December 13, 2011
CBO: Financial Transactions Tax Would Hurt U.S. Economy
Congressional Budget Office, Response to Questions About the Effects of a Tax on Financial Transactions That Would Be Imposed by the Wall Street Trading and Speculators Tax Act (Dec. 12, 2011):
This letter responds to three questions you posed about a tax on financial transactions that would be imposed if the Wall Street Trading and Speculators Tax Act (H.R. 3313 or S. 1787) was enacted:
- What impact would the proposed tax have on gross domestic product (GDP) and on U.S. jobs?
- What impact would the tax have on municipal financing, including the cost to municipalities of funding their activities?
- What effect would the tax have on the depth and liquidity of the global market for U.S. Treasury securities?
Press and blogosphere coverage:
- The Hill, CBO: Transaction Tax Could Hurt U.S. Financial Industry
- Wall Street Journal, CBO: Trading Tax Could Drive Away Financial Firms
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A tax like this would raise what? $150 billion per year? Roughly the cost of our wars. Sure it hurts the financial industry. The industry has grown from about 4% of GDP to 8% of GDP, and not in a healthy way. So this doesn't sound bad.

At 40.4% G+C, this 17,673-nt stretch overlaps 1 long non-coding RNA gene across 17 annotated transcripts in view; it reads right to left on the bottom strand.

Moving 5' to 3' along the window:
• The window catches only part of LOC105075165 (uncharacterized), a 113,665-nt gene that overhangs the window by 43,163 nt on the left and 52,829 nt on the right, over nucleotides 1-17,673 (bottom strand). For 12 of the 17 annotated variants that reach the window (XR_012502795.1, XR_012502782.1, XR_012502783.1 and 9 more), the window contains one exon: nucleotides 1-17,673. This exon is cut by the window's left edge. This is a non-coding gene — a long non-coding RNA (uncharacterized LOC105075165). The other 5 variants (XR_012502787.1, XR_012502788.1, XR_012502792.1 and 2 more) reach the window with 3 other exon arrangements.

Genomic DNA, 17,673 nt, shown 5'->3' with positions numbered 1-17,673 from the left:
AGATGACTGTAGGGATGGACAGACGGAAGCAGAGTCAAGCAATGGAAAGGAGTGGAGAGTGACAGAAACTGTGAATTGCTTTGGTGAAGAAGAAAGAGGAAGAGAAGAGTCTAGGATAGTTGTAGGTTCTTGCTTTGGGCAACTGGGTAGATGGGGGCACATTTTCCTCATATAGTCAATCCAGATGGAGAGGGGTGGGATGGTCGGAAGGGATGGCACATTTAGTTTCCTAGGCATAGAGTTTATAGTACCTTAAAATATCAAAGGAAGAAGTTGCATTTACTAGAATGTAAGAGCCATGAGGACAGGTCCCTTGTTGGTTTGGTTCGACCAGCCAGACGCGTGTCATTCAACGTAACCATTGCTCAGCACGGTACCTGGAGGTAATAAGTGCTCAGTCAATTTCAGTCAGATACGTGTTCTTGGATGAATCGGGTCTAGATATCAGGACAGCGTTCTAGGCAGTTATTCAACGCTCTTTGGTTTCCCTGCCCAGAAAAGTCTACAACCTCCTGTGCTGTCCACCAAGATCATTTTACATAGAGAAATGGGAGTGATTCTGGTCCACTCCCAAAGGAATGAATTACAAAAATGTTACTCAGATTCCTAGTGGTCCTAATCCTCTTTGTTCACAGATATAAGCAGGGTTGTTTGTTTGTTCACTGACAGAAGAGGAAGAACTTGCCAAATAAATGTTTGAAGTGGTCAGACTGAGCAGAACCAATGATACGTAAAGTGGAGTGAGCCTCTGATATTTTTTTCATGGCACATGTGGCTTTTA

Wish the letter had discussed more the possibility of foreign competition. My understanding is that our trading partners are waiting on us to pass the tax first. Are they? Also, how much of a threat, if any, would be new exchanges from tax-haven locations?
Posted by: jim harper | Dec 13, 2011 2:16:26 PM
EU proposal projects about half that amount. The UK is the main holdout in the EU. Cameron says they won't agree unless the tax is global. Obama administration proposed a fee on bank liabilities (other than deposits) with much lower revenue and still seems to support that idea over a FTT.
Posted by: Eric Chason | Dec 14, 2011 9:23:29 AM